Liz’s Weekly Poetry Series: Daniel Berrigan, Renegade Jesuit
The selection of Jorge Mario Bergoglio as Pope is bringing new scrutiny to the role of the Catholic Church in the dirty war that plagued Argentina and other Latin American countries in the 70’s.
Instead of examining Bergoglio’s role in the torturing and murdering of leftist dissidents and others who opposed the brutal, US-supported dictator, I’d like to take a look at the renegade Jesuit, Daniel Berrigan. For a quick bio, the youtube clip below is a good place to start. Then there’s a poem from Berrigan’s collection of poems titled Time Without Number (The Macmillan Company, 1957), a collection that won the Lamont Poetry Prize in 1957.
This is the body the seasons sold for money—
one by one they guarded and grew his frame:
we were hardly ready for him and he was ready.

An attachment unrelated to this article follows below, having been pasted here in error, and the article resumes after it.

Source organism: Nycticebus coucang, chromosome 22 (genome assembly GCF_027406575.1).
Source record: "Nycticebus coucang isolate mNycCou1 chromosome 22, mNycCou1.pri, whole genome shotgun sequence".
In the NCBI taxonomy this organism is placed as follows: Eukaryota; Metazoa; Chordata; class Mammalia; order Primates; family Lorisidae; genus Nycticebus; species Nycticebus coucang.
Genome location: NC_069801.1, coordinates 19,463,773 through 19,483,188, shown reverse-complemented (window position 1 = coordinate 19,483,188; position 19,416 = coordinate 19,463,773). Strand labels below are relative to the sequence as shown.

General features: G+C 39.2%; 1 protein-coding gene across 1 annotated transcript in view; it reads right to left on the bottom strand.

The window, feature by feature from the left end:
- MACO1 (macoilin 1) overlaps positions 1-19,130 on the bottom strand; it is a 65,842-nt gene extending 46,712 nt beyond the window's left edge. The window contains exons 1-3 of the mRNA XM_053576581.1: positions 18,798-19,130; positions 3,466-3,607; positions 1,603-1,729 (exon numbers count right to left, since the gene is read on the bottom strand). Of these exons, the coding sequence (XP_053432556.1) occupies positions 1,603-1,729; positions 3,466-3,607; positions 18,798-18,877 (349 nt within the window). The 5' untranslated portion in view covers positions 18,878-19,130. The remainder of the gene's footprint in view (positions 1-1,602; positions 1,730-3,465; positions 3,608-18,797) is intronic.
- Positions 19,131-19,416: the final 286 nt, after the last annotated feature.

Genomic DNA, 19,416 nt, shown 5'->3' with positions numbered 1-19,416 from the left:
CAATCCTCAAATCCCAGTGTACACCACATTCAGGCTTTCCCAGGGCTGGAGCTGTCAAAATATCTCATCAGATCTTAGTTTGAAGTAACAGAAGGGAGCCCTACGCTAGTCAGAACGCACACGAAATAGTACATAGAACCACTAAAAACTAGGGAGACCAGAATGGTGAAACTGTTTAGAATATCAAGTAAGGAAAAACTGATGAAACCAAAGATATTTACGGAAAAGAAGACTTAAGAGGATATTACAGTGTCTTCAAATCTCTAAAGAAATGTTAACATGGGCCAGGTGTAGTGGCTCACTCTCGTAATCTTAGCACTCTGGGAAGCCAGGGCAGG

This is the one.
These are the nettles sprung from sweating Cain.
Gather them up: they are holier far than flowers:
let us see the brow of the laborer glisten with them.
These are the thorns.
These are the coldiron embers of Lucifer:
these are the arrogant stars pushed out of heaven.
Then give him a handful of stars: heap stars at his feet.
These are the nails.
This is the prime redwood of all the world.
It is tougher and taller than he: it will swing him high:
it will hold him high forever if so we wish.
This is the cross.